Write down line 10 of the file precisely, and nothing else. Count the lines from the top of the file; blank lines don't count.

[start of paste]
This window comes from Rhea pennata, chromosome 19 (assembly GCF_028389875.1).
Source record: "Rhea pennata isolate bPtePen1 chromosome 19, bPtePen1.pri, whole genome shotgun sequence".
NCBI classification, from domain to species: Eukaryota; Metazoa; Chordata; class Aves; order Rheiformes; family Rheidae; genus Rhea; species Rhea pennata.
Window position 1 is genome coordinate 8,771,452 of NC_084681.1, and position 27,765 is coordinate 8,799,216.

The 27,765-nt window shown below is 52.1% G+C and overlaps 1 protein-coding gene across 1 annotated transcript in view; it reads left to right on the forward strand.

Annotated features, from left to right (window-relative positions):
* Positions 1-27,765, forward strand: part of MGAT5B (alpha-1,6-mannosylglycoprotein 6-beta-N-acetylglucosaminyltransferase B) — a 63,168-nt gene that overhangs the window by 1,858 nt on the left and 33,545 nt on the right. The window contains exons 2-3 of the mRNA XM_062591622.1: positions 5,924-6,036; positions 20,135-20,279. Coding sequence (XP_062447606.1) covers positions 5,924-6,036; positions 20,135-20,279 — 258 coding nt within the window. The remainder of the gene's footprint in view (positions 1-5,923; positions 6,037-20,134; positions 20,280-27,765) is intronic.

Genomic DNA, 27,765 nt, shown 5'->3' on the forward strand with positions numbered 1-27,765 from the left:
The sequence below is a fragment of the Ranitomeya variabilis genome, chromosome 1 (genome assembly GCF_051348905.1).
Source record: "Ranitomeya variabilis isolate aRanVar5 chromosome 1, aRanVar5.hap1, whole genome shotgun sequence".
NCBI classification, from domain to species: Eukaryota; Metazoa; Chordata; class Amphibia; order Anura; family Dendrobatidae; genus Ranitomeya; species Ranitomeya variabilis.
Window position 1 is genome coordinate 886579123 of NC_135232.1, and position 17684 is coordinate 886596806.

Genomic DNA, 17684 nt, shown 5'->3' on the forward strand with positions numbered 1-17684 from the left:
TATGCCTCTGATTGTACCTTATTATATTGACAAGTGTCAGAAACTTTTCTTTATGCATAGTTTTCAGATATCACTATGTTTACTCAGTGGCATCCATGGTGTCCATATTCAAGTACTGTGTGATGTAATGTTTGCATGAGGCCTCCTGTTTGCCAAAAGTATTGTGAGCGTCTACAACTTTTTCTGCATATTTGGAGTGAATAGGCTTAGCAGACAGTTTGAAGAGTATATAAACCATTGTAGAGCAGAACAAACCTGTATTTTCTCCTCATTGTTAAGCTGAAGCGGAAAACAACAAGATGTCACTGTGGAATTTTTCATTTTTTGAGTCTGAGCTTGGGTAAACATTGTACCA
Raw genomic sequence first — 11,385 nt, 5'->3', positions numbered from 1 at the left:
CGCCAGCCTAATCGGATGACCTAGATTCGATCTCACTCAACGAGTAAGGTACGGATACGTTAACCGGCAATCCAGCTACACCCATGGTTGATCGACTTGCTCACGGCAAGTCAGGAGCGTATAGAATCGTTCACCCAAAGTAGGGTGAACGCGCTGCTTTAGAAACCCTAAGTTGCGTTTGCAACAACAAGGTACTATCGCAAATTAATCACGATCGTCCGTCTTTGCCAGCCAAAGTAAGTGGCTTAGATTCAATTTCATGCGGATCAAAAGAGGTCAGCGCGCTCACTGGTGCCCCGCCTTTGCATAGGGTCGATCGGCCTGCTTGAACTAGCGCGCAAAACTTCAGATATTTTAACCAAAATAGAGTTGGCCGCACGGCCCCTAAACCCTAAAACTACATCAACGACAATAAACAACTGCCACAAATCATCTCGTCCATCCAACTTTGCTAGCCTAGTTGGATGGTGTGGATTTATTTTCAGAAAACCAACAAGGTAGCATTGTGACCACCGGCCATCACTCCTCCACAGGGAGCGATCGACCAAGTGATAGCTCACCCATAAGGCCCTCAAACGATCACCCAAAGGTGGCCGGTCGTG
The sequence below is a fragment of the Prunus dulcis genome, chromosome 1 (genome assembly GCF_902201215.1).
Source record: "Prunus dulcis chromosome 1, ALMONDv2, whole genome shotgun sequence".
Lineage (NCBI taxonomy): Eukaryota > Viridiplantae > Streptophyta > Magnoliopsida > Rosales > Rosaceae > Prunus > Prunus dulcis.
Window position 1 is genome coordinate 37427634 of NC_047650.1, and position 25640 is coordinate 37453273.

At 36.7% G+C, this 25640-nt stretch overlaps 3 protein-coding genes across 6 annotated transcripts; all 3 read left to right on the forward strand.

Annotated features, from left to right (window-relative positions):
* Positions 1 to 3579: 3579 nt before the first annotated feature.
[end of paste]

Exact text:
Source record: "Ranitomeya variabilis isolate aRanVar5 chromosome 1, aRanVar5.hap1, whole genome shotgun sequence".